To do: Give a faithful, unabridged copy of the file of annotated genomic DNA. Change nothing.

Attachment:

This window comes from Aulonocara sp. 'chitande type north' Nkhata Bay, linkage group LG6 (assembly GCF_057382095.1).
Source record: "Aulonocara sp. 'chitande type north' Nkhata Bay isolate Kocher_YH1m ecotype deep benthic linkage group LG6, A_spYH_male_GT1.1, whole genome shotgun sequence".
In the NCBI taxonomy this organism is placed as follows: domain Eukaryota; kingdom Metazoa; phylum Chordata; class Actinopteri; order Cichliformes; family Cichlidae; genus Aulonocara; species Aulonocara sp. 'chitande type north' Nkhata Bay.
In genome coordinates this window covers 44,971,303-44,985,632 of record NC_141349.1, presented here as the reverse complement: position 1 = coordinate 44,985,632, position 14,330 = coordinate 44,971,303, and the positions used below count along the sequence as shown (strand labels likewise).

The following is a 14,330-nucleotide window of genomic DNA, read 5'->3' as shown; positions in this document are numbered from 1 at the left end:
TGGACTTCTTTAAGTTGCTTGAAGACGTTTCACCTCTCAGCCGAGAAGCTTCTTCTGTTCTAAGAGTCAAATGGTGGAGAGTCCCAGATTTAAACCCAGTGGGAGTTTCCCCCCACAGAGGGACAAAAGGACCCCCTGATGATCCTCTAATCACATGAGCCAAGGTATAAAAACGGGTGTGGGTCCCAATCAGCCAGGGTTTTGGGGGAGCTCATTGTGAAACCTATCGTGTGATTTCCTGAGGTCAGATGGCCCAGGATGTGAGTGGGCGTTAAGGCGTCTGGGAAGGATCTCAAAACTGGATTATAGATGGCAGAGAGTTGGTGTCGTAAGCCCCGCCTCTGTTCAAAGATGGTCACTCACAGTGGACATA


This window comes from Aulonocara sp. 'chitande type north' Nkhata Bay, linkage group LG6 (assembly GCF_057382095.1).
Source record: "Aulonocara sp. 'chitande type north' Nkhata Bay isolate Kocher_YH1m ecotype deep benthic linkage group LG6, A_spYH_male_GT1.1, whole genome shotgun sequence".
In the NCBI taxonomy this organism is placed as follows: domain Eukaryota; kingdom Metazoa; phylum Chordata; class Actinopteri; order Cichliformes; family Cichlidae; genus Aulonocara; species Aulonocara sp. 'chitande type north' Nkhata Bay.
In genome coordinates this window covers 44,971,303-44,985,632 of record NC_141349.1, presented here as the reverse complement: position 1 = coordinate 44,985,632, position 14,330 = coordinate 44,971,303, and the positions used below count along the sequence as shown (strand labels likewise).

The following is a 14,330-nucleotide window of genomic DNA, read 5'->3' as shown; positions in this document are numbered from 1 at the left end:
TGGACTTCTTTAAGTTGCTTGAAGACGTTTCACCTCTCAGCCGAGAAGCTTCTTCTGTTCTAAGAGTCAAATGGTGGAGAGTCCCAGATTTAAACCCAGTGGGAGTTTCCCCCCACAGAGGGACAAAAGGACCCCCTGATGATCCTCTAATCACATGAGCCAAGGTATAAAAACGGGTGTGGGTCCCAATCAGCCAGGGTTTTGGGGGAGCTCATTGTGAAACCTATCGTGTGATTTCCTGAGGTCAGATGGCCCAGGATGTGAGTGGGCGTTAAGGCGTCTGGGAAGGATCTCAAAACTGGATTATAGATGGCAGAGAGTTGGTGTCGTAAGCCCCGCCTCTGTTCAAAGATGGTCACTCACAGTGGACATA